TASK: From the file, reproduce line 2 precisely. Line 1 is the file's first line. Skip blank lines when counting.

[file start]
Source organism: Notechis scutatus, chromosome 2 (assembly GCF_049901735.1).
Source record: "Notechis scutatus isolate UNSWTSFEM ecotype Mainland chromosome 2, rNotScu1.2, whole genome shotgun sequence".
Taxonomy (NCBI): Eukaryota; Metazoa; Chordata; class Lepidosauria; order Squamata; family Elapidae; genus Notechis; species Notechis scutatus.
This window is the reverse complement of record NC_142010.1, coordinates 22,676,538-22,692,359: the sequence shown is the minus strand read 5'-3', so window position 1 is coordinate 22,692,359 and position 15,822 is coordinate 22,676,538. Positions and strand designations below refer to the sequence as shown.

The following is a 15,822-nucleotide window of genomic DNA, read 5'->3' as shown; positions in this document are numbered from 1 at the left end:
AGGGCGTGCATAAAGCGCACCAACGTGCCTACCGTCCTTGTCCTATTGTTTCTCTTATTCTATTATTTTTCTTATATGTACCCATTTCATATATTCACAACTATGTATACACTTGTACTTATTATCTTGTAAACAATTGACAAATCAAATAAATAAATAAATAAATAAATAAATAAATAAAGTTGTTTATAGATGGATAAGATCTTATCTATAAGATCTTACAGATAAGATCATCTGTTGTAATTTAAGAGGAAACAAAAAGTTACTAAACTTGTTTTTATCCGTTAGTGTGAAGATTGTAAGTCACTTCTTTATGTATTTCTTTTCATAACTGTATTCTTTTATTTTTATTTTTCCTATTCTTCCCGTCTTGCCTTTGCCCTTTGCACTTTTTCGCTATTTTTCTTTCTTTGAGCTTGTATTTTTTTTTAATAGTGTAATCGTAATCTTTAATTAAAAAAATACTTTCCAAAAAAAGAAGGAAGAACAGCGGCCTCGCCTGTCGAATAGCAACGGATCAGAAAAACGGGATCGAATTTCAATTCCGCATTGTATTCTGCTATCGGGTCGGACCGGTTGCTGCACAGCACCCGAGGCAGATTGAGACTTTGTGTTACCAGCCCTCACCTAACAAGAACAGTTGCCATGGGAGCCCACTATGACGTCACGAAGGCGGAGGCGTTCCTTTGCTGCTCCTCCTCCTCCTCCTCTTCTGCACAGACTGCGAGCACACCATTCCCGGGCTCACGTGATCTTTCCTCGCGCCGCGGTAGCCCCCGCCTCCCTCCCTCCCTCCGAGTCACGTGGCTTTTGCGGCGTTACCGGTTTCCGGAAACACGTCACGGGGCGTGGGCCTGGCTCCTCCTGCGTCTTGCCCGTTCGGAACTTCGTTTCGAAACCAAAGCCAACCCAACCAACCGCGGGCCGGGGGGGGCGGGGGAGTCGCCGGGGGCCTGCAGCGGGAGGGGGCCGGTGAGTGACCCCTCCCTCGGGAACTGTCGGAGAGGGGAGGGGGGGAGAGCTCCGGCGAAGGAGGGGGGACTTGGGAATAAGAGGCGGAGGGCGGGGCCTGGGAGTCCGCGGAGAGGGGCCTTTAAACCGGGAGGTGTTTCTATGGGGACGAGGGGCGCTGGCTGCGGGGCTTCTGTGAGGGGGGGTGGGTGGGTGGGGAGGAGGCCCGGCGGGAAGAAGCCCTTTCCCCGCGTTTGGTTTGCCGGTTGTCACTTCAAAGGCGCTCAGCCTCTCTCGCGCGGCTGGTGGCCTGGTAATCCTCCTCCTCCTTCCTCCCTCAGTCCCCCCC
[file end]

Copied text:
Source record: "Notechis scutatus isolate UNSWTSFEM ecotype Mainland chromosome 2, rNotScu1.2, whole genome shotgun sequence".